A new proposal to make the UK tax credit recoupable seems to ignore the fact that virtually every other country in the world is lining up to steal big productions away from the UK.

Among the more eyebrow-raising proposals on revamping the UK funding system is the plan that recently came to light for a UK government film fund originated by Matthew Vaughn, the director of Stardust and Kick-Ass.

The proposal suggests that the 16% tax credit which incentivizes producers, including Hollywood studios, to shoot in the UK should be recouped like any other investment “after the studio has recovered its own outlay”. The UK should also receive a profit share of any film which has received the tax credit, it posits. This recouped money would then be poured into a matching fund for UK independent producers.

I won’t go into too much detail because the proposal seems to have been thought up in a moment of fantasy, imagining a world where US studios are so desperate to shoot in the UK that they forego the scores of other countries knocking on their doors with attractive tax incentive offers – which aren’t recoupable.

Canada, for one. Ireland. South Africa. New Zealand. Australia. And those are just the English-speaking ones. Germany has never been more attractive. That’s where The Ghost Writer,Speed Racer and Inglourious Basterds shot to name a few. There’s Hungary, Czech Republic, Romania, Bulgaria. Oh, and France and Italy recently joined the fray.

The Vaughn proposal gives no reason why the studios would favour the UK over these myriad other countries, even though they would have to pay back their tax credit. The UK’s superb crafts and production community, perhaps? The common language and attractions of London? The locations? The food?

The reality, of course, is that the dollar is everything, and the studios would select another country in a heartbeat should a proposal like this one be taken up.

Maybe I am being naïve. Maybe Vaughn really means to suggest between the lines that the studios would never really return the tax credit. We all know stories about net profit participants never seeing a dime from studio productions which consume all the profits to pay back their own marketing expenditure or pieces of overhead cost. Perhaps that’s the point. The government will look good for ostensibly eliciting concessions from Hollywood companies but they will never actually see a cent.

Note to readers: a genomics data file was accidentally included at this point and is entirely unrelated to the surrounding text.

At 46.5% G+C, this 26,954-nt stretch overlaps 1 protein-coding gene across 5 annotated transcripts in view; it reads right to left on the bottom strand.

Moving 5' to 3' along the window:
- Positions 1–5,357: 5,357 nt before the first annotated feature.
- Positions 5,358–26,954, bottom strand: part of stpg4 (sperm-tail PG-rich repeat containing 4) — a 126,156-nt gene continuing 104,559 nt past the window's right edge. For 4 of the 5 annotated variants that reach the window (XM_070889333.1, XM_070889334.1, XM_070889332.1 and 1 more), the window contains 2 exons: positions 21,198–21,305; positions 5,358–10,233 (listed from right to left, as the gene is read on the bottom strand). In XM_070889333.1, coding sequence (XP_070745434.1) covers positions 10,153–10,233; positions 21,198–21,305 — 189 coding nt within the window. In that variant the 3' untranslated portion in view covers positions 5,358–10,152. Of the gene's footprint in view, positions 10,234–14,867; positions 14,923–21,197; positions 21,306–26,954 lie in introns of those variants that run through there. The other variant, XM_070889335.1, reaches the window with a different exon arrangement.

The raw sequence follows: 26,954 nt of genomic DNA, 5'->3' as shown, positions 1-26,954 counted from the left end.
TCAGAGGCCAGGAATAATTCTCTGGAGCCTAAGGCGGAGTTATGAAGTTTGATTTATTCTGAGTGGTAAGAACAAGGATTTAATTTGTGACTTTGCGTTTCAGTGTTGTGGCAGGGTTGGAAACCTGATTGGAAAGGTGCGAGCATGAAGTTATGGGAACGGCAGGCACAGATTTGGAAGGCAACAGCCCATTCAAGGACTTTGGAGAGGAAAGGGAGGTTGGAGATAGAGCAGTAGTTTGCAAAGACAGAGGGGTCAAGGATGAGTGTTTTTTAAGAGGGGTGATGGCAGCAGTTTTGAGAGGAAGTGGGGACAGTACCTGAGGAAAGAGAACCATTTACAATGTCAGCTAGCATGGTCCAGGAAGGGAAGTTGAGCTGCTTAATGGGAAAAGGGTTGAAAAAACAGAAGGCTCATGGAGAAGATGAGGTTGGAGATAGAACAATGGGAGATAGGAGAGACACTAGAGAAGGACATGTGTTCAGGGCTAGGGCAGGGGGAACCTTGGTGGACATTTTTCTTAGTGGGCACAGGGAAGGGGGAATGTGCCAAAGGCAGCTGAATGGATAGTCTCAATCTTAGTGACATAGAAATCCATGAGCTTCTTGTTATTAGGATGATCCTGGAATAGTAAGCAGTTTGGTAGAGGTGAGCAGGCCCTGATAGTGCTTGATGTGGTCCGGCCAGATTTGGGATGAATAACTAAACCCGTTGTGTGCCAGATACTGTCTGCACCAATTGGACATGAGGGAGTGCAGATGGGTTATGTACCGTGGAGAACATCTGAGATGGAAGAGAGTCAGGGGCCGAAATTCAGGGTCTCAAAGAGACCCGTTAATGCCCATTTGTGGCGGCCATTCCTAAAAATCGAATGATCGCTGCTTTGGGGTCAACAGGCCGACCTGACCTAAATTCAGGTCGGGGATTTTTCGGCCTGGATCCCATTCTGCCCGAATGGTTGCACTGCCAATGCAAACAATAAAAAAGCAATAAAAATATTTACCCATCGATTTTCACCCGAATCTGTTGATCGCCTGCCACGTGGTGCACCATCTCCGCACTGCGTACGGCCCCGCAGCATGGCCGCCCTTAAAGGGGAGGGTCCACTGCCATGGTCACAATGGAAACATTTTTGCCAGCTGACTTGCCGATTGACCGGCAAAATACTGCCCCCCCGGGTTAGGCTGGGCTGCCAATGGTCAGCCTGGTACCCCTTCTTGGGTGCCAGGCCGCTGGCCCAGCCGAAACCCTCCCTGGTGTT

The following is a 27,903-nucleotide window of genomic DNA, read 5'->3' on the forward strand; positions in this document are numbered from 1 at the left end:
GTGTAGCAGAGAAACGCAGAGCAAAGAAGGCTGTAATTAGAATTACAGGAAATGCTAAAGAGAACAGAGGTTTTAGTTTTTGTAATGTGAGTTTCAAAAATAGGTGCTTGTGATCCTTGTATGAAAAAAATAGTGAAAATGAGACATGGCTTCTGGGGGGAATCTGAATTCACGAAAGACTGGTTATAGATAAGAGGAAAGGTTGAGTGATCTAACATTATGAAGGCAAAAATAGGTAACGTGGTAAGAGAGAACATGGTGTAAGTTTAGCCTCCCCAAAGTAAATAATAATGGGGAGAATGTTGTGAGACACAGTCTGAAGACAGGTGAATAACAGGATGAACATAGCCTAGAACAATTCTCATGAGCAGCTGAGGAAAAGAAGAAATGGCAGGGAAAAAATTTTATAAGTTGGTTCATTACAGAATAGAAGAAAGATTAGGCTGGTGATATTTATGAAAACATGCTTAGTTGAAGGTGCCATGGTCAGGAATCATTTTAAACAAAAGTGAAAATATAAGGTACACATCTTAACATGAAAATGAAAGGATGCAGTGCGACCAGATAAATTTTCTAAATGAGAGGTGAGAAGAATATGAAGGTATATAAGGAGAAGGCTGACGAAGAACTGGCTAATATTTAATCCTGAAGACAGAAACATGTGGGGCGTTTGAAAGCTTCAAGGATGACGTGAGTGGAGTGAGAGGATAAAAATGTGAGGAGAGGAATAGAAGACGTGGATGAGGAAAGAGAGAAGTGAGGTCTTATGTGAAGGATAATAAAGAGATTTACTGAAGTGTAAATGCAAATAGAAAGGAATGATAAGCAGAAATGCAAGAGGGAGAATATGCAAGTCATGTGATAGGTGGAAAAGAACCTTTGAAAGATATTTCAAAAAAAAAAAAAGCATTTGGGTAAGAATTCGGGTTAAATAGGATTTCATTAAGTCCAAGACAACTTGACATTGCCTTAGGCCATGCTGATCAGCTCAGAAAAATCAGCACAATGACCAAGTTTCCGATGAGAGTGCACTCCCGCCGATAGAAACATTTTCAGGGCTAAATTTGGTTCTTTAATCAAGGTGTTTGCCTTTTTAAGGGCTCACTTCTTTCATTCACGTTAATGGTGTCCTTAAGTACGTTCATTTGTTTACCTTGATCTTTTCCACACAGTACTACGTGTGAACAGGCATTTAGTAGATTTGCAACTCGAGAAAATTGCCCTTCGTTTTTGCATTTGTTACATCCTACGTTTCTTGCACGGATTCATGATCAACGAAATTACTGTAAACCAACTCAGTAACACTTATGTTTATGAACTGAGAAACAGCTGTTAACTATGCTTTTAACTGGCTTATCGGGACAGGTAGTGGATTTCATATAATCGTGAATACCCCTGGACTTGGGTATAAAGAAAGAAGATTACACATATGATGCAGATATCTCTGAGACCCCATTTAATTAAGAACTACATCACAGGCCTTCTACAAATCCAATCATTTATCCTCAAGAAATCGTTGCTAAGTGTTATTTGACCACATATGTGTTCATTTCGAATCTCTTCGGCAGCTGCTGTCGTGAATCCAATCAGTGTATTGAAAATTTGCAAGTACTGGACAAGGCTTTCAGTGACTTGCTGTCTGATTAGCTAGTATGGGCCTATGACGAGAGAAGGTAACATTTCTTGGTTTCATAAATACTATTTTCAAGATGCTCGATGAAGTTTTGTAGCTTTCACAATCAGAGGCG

But, apparently not. The proposal imagines a large production fund made up of recouped tax credit monies.

Let’s hope the new UK government doesn’t take an arrogant proposal like this seriously because, should it be implemented, Warner Bros wouldn’t be setting up its next franchise a la Harry Potter anywhere near Leavesden Studios. It doesn’t matter if that franchise is an all-English production set in London, Yorkshire or Hogwarts.

Movies are illusion after all and other countries can double perfectly for the UK. The Lion, The Witch And The Wardrobe felt authentically English to me and it shot in New Zealand and eastern Europe. Likewise Oliver Twist (shot in the Czech Republic), Being Julia (Budapest) or the UK sections of Munich (Budapest). As for studio-bound productions like Hugo Cabret, Clash Of The Titans or Charlie And The Chocolate Factory, there would be no reason for them to stay whatsoever. Indeed, Vaughn himself is in production at the moment on X-Men: First Class at Pinewood. Sans tax credit, I imagine the film would be based in Canada (like the first X-Men) or Australia and New Zealand (like Wolverine).

And in one fell swoop, the UK could lose the tens of millions of dollars of inward investment that these productions entail. Not to mention the jobs they provide, the prestige they bring and the employment of a rich tradition of British stages, craftsmanship, actors and crews.

The UK shouldn’t fool itself. Hollywood might like to shoot there but if the price is right, studio space will be booked in Prague, Budapest or Sydney before you can say the words runaway production.